When AR Emoji launched, we noted the augmented reality solution was extremely lacking compared to Apple’s Animoji, which was much better at accurately portraying facial expressions and emotions. It was obvious that Samsung was trying to one-up iPhone X, and as usual the results were mixed at best.
Still, AR Emoji does offer enhancements over Animoji, the main draw being character customization. That will change once Memoji hits the scene, so we decided to take an early look at the technology as presented in Apple’s first iOS 12 beta release.
In iOS, Animoji and Memoji live within the Messages app, whereas Samsung places AR Emoji in the Galaxy S9’s camera app. A seemingly minor difference, Apple’s placement puts an emphasis on sharing the AR assets with friends or using them in Messages-based communications, as evidenced during an onstage demonstration at the WWDC keynote on Monday.
Starting with emoji creation, AR Emoji takes a picture of a user’s face before it begins the process, whereas Memoji launches with a blank slate. The S9+ uses this photographic information to automatically apply facial features to a basic emoji.
Notice that the Memoji character is live during the creation process, compared to AR Emoji, which replays the same basic animation. This helps with customization. Samsung’s solution requires users to spin the emoji with their finger, while iPhone X users can simply turn their head to view all aspects of their work in progress.
A simple slider is used to change skin tone in both systems, but Samsung doesn’t allow much range in the darker spectrum of colors. Memoji, on the other hand, has a massive amount of skin colors to choose from, even blue and purple. There’s also an adjustment slider for each color in iOS.
Let’s move onto hairstyles. AR Emoji offers a ton of hair colors, but they aren’t applied to your eyebrows, which could be a good thing. Memoji offers a slew of hairstyles, but one drawback is that female and male options are mixed together. With the adjustment slider, users can change the brightness or depth of each hair color, and the eyebrows change as well. An extended color pallet provides more unique colors like blue and pink.
Going through all of AR Emoji’s hairstyles, we couldn’t find any that matched our appearance. The hair animation doesn’t move side to side like Memoji does, so you’ll have to spin the character around. On top of that, Memoji hairstyles have ragdoll effects for your hair, flowing back and forth as you move your head around. And it’s not just a basic effect, each hairstyle moves differently, like this one, or this mohawk that bounces side to side.
Head shape options for Memoji start with age, from a small child to an adult and finally to an older man, which just adds wrinkles under the eyes and around the mouth. There are a ton of chin options, with the UI showing rows of different shapes.
Moving on to eyes, Memoji allows shape customization, while AR Emoji locks users into the eye shape assigned from the setup photo. Memoji also includes a bunch of eyelash options and you can even change your eye color, complete with yet another slider. Unfortunately, you can’t change your eye color with Samsung’s AR Emoji.
Eyebrows offer a similar user experience on Apple’s avatar creation software, represented by rows of different brow styles. Nose, lip and ear options are more simplified, as Apple chose to keep customization limited.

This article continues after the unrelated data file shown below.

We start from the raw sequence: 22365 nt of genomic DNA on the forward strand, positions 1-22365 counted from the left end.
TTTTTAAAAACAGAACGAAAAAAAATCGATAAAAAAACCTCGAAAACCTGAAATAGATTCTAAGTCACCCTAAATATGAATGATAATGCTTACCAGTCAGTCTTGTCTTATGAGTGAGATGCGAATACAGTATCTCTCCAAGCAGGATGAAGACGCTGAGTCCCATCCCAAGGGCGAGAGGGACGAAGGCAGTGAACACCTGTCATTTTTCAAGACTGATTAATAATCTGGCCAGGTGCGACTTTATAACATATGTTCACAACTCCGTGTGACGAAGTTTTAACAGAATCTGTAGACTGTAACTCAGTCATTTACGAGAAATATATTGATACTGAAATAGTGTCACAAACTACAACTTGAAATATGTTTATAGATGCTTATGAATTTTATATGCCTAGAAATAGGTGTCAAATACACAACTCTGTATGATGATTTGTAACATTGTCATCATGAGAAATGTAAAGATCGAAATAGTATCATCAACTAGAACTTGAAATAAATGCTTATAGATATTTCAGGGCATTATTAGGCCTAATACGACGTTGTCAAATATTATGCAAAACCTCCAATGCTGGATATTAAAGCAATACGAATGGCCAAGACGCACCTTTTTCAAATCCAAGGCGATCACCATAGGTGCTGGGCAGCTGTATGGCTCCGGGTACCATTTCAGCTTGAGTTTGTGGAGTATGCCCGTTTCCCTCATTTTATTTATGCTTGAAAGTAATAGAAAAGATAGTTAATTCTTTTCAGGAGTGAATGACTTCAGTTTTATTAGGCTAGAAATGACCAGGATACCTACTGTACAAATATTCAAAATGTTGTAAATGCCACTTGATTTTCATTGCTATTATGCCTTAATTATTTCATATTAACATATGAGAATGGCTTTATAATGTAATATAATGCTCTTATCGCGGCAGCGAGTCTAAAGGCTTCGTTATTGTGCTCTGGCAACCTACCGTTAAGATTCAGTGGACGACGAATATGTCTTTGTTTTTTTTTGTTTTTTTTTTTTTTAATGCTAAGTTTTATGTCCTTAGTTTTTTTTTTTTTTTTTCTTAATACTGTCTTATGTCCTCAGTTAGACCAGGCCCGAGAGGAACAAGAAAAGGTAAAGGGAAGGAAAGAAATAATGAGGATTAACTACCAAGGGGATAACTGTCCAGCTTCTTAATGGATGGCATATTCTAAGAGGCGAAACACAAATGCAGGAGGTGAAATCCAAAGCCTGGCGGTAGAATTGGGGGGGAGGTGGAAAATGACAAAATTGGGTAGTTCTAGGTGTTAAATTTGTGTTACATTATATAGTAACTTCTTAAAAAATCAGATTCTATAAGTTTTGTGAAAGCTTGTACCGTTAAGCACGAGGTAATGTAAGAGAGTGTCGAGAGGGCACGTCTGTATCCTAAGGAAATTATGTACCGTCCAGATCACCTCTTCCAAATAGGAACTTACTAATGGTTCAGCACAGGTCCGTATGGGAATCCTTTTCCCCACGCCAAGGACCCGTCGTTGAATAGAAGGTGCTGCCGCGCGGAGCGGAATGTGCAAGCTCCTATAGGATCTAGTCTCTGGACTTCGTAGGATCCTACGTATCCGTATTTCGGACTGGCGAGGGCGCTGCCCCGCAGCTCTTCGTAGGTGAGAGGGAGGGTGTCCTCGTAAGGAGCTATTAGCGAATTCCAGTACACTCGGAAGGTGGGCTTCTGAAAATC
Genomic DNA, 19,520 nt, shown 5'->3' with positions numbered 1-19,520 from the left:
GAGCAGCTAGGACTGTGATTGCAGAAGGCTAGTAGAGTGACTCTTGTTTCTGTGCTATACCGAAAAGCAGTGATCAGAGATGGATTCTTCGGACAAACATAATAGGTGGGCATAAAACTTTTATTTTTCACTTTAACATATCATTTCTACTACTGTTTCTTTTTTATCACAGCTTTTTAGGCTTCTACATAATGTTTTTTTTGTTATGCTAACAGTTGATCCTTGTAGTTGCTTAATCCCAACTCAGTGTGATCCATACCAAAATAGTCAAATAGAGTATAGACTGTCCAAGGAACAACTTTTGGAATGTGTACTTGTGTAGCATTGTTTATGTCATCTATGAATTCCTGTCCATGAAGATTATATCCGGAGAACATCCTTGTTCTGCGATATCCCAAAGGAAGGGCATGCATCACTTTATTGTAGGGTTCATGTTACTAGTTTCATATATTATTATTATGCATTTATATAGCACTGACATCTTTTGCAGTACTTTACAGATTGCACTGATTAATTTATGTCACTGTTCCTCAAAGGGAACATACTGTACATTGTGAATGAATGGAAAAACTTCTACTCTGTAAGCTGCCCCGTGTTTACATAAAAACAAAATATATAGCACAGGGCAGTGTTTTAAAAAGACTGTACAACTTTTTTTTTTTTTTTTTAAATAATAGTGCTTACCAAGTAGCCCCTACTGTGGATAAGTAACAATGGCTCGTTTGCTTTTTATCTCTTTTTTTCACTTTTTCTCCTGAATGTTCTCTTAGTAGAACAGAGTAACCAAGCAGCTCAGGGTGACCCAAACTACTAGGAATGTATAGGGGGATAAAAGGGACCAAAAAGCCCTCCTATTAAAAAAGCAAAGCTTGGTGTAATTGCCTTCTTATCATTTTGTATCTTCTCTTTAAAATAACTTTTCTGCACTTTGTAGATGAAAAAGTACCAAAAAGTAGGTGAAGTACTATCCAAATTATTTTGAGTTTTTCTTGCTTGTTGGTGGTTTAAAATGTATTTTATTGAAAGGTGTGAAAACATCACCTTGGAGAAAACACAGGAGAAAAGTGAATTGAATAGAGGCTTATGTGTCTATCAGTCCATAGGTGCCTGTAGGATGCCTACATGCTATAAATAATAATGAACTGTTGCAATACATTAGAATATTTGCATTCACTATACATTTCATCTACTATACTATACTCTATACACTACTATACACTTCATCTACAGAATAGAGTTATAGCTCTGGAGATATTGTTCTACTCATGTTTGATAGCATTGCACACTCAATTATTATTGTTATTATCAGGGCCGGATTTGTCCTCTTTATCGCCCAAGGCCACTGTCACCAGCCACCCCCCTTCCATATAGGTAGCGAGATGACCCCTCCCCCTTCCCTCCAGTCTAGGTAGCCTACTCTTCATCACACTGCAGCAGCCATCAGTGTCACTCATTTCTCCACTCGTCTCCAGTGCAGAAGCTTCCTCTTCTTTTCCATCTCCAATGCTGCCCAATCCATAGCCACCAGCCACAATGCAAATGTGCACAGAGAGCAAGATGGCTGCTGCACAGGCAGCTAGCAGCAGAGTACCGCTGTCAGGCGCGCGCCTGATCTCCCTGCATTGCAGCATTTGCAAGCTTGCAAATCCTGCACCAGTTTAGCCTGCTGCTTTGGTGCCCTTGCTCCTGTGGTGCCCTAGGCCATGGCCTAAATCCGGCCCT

Facial hair is another detail that Apple nails. AR Emoji lacks the ability to change this feature, though it does add some two-dimensional shading if you’re sporting a beard or some stubble. Memoji also lets users add sideburns, which line up perfectly with each different beard option.
Eyewear is also much more detailed in Memoji, with frames dropping a shadow on the avatar’s face allowing them to stand out. Apple lets users change glasses color as well as lens tint, so you can completely block out the eyes behind them.
Finally, Memoji includes accessories like hats and earrings . There’s a bunch to choose from, and there’s lots of color options as well. AR Emoji, on the other hand, offers outfit options, but there are few to choose from.
One main difference between the two systems is full body representation on AR Emoji. Memoji is limited to a user’s head.
More importantly, facial tracking on Apple’s Memoji is much better, with a higher degree of accuracy that results in more realistic animations. The body on AR Emoji swings back and forth when you move your head side to side, almost like you’re hanging from your head, definitely not intentional. Smiles look quite creepy on AR Emoji compared to a very expressive and natural smile on Memoji.
Apple added tongue detection in iOS 12, a feature that also works with the company’s preset Animoji characters.
AR Emoji does a better job at tracking eye blinks, but Memoji puts it to shame when capturing winks. Both systems do a pretty job job of tracking your lips. The iPhone X can also actually track your eyes as they go side to side, and even when you’re rolling them. The S9+ cannot detect eye position at all.
As far as avatar animations go, Apple’s Memoji does a great job at portraying a range of different emotions, from sad, to neutral, to happy.
You can easily take a picture or video on the Samsung, but on the iPhone X, just tap the Memoji to freeze the frame, then you’ll be able to send it. With AR Emoji, you’re not limited to the Messages app like you are on the iPhone X. You can send it pretty much anywhere you want.
Perhaps the coolest thing about Memoji is that you can use it when you access the camera within the Messages app. Just tap this new Star Icon. Now, when you select your Memoji or Animoji, it gets applied over your head, and the tracking is incredibly smooth. Filters can be applied to entire image, including the Memoji. There’s also stickers that you can add to it, and they’ll move around with your face as you move.